Toshiba Corporation today announced that it has developed a new DC-DC converter for mobile devices that offers over 85% efficiency across a load current range more than 3 times wider than that of typical DC-DC converters. Largely due to a new fast and low-ripple phase adding/dropping scheme, the converter eliminates more than 58% of power dissipation during a light load condition, and more than 24% during a heavy load condition.
Toshiba presented this development at the 2014 IEEE International Solid-State Circuit Conference in San Francisco, California, on February 10.
Today’s processors utilize multicore designs, resulting in a wide range of current profiles, and require DC-DC converters with a good efficiency over a wide range of load currents. This is realized by using a multiphase architecture that delivers current from several parallel units called phases, and adjusts the number of active phases according to load conditions to optimize the efficiency of the converter.
However, phase adding or dropping induces a large ripple in the output voltage, the result of sudden current surges in the converter. For this reason, the conventional phase adding/dropping scheme can only be applied to devices, such as desktop PCs, that have capacitors of over 1000µF to counter the ripple. Toshiba has developed a new phase adding/dropping scheme that offers over 93% capacitor reduction and realizes implementation in mobile devices. This is realized by a seamless phase adding/dropping transition with a less than 10mV ripple, performed in as fast as 1 switching cycle.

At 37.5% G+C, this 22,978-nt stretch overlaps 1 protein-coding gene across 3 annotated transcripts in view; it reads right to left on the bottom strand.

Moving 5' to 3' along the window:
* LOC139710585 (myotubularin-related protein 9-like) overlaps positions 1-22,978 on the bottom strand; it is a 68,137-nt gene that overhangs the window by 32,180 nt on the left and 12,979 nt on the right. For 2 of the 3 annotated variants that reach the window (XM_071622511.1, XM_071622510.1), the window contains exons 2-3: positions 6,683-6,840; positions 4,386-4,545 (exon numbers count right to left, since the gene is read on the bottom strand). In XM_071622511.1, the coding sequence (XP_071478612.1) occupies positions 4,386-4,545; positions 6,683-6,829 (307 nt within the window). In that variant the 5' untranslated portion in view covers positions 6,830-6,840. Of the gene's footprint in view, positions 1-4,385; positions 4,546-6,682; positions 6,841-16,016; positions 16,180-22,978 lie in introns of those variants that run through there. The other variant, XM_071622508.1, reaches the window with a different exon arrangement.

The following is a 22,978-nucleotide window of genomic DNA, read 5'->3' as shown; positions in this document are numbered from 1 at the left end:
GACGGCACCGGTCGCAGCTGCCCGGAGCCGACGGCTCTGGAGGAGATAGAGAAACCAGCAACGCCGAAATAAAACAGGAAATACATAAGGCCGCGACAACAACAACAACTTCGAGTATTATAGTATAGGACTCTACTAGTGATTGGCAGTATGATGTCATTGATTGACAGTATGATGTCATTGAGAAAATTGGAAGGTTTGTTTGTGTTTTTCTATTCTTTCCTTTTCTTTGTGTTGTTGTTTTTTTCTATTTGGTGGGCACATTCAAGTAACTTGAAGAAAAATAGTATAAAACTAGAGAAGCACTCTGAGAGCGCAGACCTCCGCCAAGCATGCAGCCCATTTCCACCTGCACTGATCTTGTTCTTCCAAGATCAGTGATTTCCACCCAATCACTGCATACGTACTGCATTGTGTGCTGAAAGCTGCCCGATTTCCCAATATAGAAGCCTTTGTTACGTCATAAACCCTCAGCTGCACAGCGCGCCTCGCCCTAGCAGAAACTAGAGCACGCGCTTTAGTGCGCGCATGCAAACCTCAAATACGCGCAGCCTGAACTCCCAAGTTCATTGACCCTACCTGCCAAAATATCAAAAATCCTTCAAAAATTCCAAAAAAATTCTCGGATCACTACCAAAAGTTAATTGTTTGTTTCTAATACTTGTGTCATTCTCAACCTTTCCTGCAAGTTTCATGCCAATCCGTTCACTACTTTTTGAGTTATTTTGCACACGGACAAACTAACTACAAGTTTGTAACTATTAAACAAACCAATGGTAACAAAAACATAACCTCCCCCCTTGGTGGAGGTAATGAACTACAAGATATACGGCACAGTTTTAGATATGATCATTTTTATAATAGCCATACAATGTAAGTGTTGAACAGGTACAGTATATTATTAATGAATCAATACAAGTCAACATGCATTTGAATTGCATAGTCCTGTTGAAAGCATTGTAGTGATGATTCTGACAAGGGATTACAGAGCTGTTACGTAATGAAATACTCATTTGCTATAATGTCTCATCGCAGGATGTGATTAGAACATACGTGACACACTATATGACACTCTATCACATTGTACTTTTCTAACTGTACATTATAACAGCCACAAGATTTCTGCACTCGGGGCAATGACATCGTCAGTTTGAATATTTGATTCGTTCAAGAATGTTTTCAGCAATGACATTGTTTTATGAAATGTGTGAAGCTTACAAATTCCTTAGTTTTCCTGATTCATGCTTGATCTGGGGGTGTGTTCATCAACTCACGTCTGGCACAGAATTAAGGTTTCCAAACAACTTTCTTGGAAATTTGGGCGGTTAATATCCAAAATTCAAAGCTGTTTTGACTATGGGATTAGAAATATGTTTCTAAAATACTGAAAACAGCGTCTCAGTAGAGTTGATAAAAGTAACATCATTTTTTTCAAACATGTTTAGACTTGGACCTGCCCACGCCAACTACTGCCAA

The architecture is based on digital control instead of the mainstream analog control, and the key concept is to ensure current balancing during the transition. However, digital control requires analog-digital converters (ADCs), which boosts system power consumption by 39%. Toshiba’s new hybrid control architecture eliminates more than 90% of this increase, by time sharing of the existing comparator and digital-analog converter in the system to produce ADC conversion, instead of adding ADC hardware.